I enjoy the mailbags very much. I’m sure I would enjoy another mailbag day.

  52. sonya says:

    I also think a second reader mailbag a week would be great!

  53. Catherine says:

    Personally, reader mailbags are one of my favorite features and I always look forward to them. I would definitely be in favor of a second one during the week.

  54. Melissa says:

    Another “yes” vote for the reader mailbags!

  55. jim says:

    re: Tas,

    I’m not clear on what she’s wanting to do exactly. She talks about going back to school for 2 years and asks if her emergency fund should equal 2 years expenses.

    An emergency fund is for emergencies. If you plan to go to school for 2 years then thats not an emergency. Its your plan. How do you plan to pay for 2 years of nursing school & living expenses?

    If she has some other source of money in mind to pay for the nursing school & living expenses then thats fine. But if she needs to fund it herself from cash savings then she should have cash savings adaquate to pay for the schooling & living.

    Thats not an ‘emergency fund’ but instead a ‘going back to school fund’.

    The emergency fund should be separate from her college savings. The emergency fund is for things like a broken furnace or a car failure or expensive dental work or unemployment.

    I would plan for however much money you need to pay for your school PLUS a 3-6 month expenses emergency fund.

  56. Andy RN says:

    To the person who wants to become a nurse. I would not leave a job to do this. Maybe if you can do it part-time while still employed. New nurses are NOT getting hired.There really is no guarantee that you will be hired. Many have had their wages frozen and will have them cut back.What will you do after getting the degree and then not getting a job?Do you really want to work shifts and every other weekend and holiday at this point in your life?Please think about that before deciding.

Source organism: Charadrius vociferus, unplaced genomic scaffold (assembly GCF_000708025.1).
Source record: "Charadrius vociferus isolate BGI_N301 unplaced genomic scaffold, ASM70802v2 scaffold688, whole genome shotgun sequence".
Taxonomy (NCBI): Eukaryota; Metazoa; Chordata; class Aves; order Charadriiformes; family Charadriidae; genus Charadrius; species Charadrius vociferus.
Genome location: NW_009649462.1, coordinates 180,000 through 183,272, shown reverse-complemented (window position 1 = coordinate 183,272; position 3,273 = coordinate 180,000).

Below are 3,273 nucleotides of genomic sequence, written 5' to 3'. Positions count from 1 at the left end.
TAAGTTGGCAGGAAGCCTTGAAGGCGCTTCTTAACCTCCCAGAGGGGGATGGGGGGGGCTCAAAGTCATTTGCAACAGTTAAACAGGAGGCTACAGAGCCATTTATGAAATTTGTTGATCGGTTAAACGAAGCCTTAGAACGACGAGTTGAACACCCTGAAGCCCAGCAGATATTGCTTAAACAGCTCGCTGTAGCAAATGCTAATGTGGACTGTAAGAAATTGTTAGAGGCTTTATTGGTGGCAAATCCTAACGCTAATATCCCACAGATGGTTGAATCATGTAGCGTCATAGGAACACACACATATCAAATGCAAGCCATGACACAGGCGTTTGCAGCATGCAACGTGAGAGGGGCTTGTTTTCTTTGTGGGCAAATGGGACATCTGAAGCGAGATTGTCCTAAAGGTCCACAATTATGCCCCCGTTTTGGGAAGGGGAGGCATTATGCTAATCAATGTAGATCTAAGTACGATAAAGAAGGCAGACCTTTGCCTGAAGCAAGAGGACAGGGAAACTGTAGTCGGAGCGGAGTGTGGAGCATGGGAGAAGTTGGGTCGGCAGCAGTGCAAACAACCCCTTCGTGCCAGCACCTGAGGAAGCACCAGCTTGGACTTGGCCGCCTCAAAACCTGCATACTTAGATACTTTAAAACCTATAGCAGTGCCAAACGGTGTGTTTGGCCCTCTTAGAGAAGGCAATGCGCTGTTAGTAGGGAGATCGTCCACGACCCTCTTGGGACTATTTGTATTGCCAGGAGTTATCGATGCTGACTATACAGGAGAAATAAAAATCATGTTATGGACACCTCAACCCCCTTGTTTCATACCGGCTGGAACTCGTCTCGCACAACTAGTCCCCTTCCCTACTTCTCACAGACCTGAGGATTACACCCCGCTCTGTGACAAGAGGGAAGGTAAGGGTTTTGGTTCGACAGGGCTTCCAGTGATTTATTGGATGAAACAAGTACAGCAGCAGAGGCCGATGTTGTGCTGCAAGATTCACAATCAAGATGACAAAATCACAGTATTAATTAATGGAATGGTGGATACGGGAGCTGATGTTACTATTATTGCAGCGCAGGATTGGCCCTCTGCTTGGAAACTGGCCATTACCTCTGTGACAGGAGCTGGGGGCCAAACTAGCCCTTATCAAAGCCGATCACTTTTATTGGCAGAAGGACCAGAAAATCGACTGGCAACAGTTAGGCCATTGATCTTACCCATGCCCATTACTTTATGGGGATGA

And how outrageous that a school district paid $48000 toward a degree for a part time employee.That money came from taxes on money others worked very hard for.You morally owe that district.

  57. Curtis says:

    I’m rarely interested in more than half of the questions in your mailbag. It doesn’t seem to me that an extra mailbag would add value to your site.

  58. KittyBoarder says:

    Yes, more mailbag.
    I know some readers ask you to edit the questions and reduce the amount of questions to be focused. I disagree.

    For one, it takes time to edit original questions. I’d rather you the blogger focus on your part of the answers… And,it’s nice to see the original version of the reader submits anyway..

    Keep them coming..

  59. Jamie says:

    Here’s a question for a future mailbag.